Facebook is not the only company to introduce a deep-linking standard. The startup URX, for instance, this week unveiled its Open Deeplink Standard, which is designed to also let developers link to each other’s apps.
The difference is that Facebook is more likely to scale its deep-linking standard, admitted URX CEO John Milinovich. “Facebook did a good job in creating code that has the opportunity to be widely adopted by publishers and we’re excited by their efforts to get publishers to put more meta tags on (the publishers’) sites,” Milinovich said.
This is beneficial for URX, he added, since as more publishers make their apps deep-link friendly, it provides URX with a larger market for its implementation tools. One such tool is Omnilinks, which lets users open deep links from email, SMS, push notification or social media sites that “works with any way that people can expose their tags.”
There are also more opportunities to apply deep-linking technology to mobile devices and ads.
“It would be great to see deep linking bridge the digital and physical worlds,” Plumeri said. “Perhaps by even using some sort of NFC technology, walking by a beacon that unlocks a piece of content for someone, and then opening up our app and bringing them straight to the article of interest … that's pretty rad.”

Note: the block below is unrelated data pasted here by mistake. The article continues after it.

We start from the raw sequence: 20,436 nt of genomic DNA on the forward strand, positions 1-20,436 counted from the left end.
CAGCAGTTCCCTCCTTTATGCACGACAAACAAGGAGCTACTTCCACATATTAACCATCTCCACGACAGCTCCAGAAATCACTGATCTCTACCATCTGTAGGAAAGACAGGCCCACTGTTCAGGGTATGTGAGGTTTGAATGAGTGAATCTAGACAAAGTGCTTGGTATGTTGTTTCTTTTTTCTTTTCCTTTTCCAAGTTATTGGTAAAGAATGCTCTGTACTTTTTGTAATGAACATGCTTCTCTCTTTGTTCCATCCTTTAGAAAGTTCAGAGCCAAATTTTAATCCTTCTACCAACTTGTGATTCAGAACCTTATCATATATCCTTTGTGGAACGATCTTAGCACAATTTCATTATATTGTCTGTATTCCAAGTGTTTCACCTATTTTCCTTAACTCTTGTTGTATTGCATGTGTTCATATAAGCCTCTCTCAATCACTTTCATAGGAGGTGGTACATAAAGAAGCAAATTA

In addition, deep links could potentially direct users to different areas by layering other data such as the time of day, weather, previous clicks and location. Dynamically targeted deep linking in mobile has not been widely developed yet.
Facebook software engineer John Ketchpaw, for example, explained during an f8 breakout session that Facebook does not yet offer dynamic deep links and that developers must first collect data about the users they want to target with deep links.
As for whether app-to-app deep linking could hurt mobile Web vendors by cutting them out of the market, there will always be a need for a mobile Web, Milinovich argued.
“Because users don’t have every app on their phone, there’ll always be a place for the mobile Web,” he said. “Because it’s the one source that has access to all of the world’s information.”